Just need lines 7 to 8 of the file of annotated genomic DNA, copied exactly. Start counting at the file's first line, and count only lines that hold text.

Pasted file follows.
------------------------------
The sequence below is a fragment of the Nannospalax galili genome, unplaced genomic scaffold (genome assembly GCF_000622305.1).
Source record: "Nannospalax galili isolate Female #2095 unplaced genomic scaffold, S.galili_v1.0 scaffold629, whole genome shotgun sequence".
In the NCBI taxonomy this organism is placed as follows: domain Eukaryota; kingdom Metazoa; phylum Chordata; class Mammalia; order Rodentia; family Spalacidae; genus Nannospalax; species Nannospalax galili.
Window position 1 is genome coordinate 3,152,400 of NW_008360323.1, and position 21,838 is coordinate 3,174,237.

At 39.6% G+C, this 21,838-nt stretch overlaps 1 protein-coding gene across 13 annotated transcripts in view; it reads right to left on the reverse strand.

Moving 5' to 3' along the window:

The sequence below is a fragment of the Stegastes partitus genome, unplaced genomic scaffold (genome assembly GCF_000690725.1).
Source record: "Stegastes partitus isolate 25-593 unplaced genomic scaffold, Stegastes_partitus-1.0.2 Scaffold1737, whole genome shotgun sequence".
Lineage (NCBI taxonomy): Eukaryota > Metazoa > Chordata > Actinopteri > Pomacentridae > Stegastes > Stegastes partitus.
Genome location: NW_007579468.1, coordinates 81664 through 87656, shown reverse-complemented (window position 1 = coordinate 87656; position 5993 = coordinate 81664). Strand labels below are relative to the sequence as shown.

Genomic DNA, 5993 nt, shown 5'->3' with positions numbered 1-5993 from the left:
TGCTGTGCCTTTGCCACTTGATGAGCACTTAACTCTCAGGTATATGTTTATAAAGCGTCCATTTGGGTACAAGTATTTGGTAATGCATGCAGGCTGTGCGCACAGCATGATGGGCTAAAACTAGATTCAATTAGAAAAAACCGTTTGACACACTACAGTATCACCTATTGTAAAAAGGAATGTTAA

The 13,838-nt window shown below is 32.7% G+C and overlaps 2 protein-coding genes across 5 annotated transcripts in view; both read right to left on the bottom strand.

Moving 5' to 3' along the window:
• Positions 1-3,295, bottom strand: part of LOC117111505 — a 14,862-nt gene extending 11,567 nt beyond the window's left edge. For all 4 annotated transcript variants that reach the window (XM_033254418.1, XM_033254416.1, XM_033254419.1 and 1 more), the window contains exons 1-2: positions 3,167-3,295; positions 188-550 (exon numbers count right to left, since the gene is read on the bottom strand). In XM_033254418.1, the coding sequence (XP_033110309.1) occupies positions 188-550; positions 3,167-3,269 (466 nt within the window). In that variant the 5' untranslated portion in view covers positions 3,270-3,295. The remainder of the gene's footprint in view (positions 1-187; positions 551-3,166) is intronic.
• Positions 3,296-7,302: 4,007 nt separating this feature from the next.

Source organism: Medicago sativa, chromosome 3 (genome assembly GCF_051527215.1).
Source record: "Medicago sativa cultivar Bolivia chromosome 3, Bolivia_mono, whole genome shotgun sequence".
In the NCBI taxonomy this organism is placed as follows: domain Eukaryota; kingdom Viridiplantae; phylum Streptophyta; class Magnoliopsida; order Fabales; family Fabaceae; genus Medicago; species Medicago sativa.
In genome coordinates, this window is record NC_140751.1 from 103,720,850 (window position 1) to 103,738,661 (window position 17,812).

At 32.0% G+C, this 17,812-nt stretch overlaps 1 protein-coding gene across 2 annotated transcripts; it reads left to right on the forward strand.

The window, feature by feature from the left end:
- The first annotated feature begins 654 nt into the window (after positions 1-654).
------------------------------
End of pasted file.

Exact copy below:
The sequence below is a fragment of the Stegastes partitus genome, unplaced genomic scaffold (genome assembly GCF_000690725.1).
Source record: "Stegastes partitus isolate 25-593 unplaced genomic scaffold, Stegastes_partitus-1.0.2 Scaffold1737, whole genome shotgun sequence".